Yes, the man is too sexy for his shirt. But that’s not why I like him. Well, it’s not the only reason I like him. It’s not even the most important reason. After all, most people selling something on TV are too sexy for their shirts. That’s the whole point.
No, I like the Old Spice guy because he knows he’s full of it—or, more accurately, whoever writes his lines knows that the whole idea of trying to be the perfect man is ridiculous. But that doesn’t mean you don’t still try, just to entice your woman, right? However, if your attempts at being the perfect man in order to woo your woman include a tongue-in-cheek awareness of the inherent ludicrousness of seduction, and of gender roles, and of marketing—you’ve just triumphed over all three. AND you still get the woman. Plus, you’ll just automatically be too sexy for your shirt. Guar-an-teed. (If you haven’t seen this guy, or just feel like seeing him again, here’s an example.
Ah, how I love the Old Spice guy, and the people who write his lines. Sesame Street even spoofed him. That’s how culturally beautiful the whole thing is.
Now, if we could just get a commercial for women that does the same thing.
There are a couple that do a nice role reversal—one comes to mind from several years ago, where a male construction worker is being ogled by working women. And there’s the more recent jeans commercial where the woman is tugging on the guy’s belt loop. But neither of these has what I’m looking for—a situation where the woman, while trying to be everything her man wants, is aware of the inherent ludicrousness of the enterprise. I want to see a woman who, while glorying in the desire of men, knows how silly it all is, when you get right down to it. Especially when you’re using all this desire to sell perfume.
Instead of a commercial that includes a self-aware, tongue-in-cheek, gorgeous woman, we have as a counterpoint to the new Old Spice commercials the old Enjoli commercials. Remember? “I can bring home the bacon, fry it up in a pan, and never ever let you forget you‘re a man.” This commercial, on the surface, seems to be about a liberated woman: Look, she claims, I can do it all! But who is she doing it all for? Herself? No, she is doing it all for her man, and quite earnestly. She can work, but she will still cook, and, of course, satisfy her man in the bedroom. This commercial is, to a large degree, about men—calming their fears, satisfying their desires. Women are here to be free, but only insofar as it pleases you, these commercials say. This commercial serves as a lullaby to the male ego, which patronizes both men and women. (Here’s one of the Enjoli commercials, from 1980.)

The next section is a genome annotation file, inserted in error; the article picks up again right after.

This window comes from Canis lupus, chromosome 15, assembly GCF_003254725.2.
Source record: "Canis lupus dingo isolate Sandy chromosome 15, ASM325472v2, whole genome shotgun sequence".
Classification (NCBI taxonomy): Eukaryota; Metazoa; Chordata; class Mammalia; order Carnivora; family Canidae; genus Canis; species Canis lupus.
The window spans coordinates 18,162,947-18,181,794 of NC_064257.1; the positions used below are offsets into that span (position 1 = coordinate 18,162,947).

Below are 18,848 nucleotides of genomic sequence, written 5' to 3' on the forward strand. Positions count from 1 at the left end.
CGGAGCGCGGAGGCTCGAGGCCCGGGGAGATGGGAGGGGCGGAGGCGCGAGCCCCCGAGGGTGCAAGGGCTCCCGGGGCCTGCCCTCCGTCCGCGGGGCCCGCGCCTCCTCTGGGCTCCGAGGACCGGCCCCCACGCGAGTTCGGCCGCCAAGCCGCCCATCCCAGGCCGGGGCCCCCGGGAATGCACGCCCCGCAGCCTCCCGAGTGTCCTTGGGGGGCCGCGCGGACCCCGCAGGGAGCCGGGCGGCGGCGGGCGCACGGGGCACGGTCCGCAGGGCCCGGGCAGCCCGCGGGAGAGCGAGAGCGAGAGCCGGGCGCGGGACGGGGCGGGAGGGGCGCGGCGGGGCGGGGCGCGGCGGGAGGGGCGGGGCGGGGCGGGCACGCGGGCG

While these lullabies undoubtedly serve their purpose—calming our unconscious fears in order to make us spend money—they do so at a cost far beyond one that can be measured in currency. We are all diminished by allowing ourselves to be reduced to the sum of our fears—If I make more money than my man, or hold a position of societal power greater than his, will he still want me? If I’m not strong enough, smart enough, rich enough, will my woman leave me?
The Old Spice guy laughs at these questions—and I’d love to see his female counterpart laughing too. To that end, I have an idea for a new perfume commercial, starring a woman who is great at parody, beautiful, smart as a whip (Anyone know Tina Fey’s agent?)….bringing home the bacon and frying it up in a pan while wearing a push-up bra from Victoria’s Secret, cause she’s such an angel. She could be listening to some Lady Gaga in the background as she simultaneously vacuums, solves a complicated career issue on her cell phone, and helps her kid with homework. This commercial would have hints of the old Enjoli commercial, but would mock it with the same good humor that the new Old Spice guy uses. And in the process of watching it, we might just realize how silly the whole thing is.